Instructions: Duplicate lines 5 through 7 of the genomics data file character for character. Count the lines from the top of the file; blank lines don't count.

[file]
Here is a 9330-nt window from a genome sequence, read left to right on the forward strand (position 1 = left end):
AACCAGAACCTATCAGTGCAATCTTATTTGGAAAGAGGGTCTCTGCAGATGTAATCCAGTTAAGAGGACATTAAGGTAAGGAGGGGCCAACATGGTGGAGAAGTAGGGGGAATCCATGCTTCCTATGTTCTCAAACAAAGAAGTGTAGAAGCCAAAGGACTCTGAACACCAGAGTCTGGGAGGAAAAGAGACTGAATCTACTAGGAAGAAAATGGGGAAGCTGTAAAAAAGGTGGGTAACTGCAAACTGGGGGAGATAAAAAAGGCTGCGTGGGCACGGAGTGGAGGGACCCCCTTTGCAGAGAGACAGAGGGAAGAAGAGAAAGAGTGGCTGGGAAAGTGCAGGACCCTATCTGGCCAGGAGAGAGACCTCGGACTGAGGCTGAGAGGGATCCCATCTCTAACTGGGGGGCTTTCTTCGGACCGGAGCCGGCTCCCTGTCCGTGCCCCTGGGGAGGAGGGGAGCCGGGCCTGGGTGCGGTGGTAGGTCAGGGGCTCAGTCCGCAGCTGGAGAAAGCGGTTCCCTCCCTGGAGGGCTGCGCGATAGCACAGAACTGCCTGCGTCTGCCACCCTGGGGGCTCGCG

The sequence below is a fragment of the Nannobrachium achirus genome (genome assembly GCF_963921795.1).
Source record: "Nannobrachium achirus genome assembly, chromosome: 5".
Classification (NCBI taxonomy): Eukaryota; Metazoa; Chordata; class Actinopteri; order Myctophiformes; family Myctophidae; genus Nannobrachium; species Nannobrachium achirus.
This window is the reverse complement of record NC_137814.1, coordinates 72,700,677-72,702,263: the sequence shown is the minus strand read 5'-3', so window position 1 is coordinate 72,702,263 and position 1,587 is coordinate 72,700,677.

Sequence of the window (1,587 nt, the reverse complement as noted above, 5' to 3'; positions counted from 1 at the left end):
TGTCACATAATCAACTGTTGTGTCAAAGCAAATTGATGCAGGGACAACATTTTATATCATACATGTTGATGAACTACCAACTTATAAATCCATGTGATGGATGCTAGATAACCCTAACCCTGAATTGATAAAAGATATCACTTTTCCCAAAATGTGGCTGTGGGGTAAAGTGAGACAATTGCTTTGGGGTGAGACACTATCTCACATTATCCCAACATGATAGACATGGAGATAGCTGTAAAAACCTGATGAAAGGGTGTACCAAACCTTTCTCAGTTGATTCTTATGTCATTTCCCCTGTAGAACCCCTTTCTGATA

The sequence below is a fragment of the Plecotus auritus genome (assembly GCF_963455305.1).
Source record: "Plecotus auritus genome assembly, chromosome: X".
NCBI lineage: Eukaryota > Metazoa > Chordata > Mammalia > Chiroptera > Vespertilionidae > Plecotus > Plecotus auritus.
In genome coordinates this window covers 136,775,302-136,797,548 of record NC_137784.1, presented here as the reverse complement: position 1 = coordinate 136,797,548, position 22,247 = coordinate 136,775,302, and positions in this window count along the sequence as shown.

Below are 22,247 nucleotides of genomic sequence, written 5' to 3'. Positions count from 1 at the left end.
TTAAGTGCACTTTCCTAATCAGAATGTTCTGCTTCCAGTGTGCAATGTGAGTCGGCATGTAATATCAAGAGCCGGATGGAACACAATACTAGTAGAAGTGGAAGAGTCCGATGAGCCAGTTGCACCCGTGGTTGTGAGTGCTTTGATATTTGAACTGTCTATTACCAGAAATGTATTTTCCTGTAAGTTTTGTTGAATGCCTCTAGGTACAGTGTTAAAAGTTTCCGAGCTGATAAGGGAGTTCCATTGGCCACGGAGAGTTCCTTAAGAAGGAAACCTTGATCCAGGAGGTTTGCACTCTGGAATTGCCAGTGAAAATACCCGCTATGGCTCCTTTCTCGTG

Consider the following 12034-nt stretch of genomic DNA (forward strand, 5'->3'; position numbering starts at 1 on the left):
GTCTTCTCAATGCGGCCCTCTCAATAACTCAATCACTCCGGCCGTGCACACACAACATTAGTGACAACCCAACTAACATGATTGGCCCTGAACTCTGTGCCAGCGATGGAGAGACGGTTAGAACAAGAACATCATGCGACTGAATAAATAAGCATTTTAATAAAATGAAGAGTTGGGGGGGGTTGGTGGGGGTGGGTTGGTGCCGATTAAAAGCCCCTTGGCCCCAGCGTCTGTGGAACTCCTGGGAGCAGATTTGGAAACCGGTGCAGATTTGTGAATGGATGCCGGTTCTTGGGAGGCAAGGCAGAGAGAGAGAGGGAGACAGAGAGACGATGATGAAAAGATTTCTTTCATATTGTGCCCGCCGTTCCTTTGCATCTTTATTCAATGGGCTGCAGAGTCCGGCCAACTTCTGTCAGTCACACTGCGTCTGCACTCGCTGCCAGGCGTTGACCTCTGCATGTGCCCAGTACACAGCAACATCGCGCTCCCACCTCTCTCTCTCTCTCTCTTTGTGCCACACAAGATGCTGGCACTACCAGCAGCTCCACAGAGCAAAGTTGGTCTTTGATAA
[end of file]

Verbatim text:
Classification (NCBI taxonomy): Eukaryota; Metazoa; Chordata; class Actinopteri; order Myctophiformes; family Myctophidae; genus Nannobrachium; species Nannobrachium achirus.
This window is the reverse complement of record NC_137814.1, coordinates 72,700,677-72,702,263: the sequence shown is the minus strand read 5'-3', so window position 1 is coordinate 72,702,263 and position 1,587 is coordinate 72,700,677.

Sequence of the window (1,587 nt, the reverse complement as noted above, 5' to 3'; positions counted from 1 at the left end):